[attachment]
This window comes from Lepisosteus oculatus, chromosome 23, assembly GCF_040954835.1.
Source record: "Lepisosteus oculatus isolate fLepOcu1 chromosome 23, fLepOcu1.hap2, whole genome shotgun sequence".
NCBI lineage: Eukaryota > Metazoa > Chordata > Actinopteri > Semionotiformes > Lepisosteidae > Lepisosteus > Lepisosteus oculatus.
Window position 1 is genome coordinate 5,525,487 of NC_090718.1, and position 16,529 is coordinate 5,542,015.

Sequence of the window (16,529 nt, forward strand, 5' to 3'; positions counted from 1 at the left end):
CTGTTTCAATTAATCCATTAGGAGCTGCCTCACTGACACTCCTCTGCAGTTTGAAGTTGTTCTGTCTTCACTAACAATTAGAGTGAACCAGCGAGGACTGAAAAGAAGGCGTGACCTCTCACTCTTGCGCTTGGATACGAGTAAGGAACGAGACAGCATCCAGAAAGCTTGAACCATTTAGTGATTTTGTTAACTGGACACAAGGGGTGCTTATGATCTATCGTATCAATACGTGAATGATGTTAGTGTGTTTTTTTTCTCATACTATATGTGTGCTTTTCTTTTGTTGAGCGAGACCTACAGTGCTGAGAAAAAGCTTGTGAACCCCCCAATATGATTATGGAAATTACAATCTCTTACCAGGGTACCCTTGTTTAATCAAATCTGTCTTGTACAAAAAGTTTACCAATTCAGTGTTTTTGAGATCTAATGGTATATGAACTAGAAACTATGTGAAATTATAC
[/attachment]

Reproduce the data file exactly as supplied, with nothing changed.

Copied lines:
This window comes from Lepisosteus oculatus, chromosome 23, assembly GCF_040954835.1.
Source record: "Lepisosteus oculatus isolate fLepOcu1 chromosome 23, fLepOcu1.hap2, whole genome shotgun sequence".
NCBI lineage: Eukaryota > Metazoa > Chordata > Actinopteri > Semionotiformes > Lepisosteidae > Lepisosteus > Lepisosteus oculatus.
Window position 1 is genome coordinate 5,525,487 of NC_090718.1, and position 16,529 is coordinate 5,542,015.

Sequence of the window (16,529 nt, forward strand, 5' to 3'; positions counted from 1 at the left end):
CTGTTTCAATTAATCCATTAGGAGCTGCCTCACTGACACTCCTCTGCAGTTTGAAGTTGTTCTGTCTTCACTAACAATTAGAGTGAACCAGCGAGGACTGAAAAGAAGGCGTGACCTCTCACTCTTGCGCTTGGATACGAGTAAGGAACGAGACAGCATCCAGAAAGCTTGAACCATTTAGTGATTTTGTTAACTGGACACAAGGGGTGCTTATGATCTATCGTATCAATACGTGAATGATGTTAGTGTGTTTTTTTTCTCATACTATATGTGTGCTTTTCTTTTGTTGAGCGAGACCTACAGTGCTGAGAAAAAGCTTGTGAACCCCCCAATATGATTATGGAAATTACAATCTCTTACCAGGGTACCCTTGTTTAATCAAATCTGTCTTGTACAAAAAGTTTACCAATTCAGTGTTTTTGAGATCTAATGGTATATGAACTAGAAACTATGTGAAATTATAC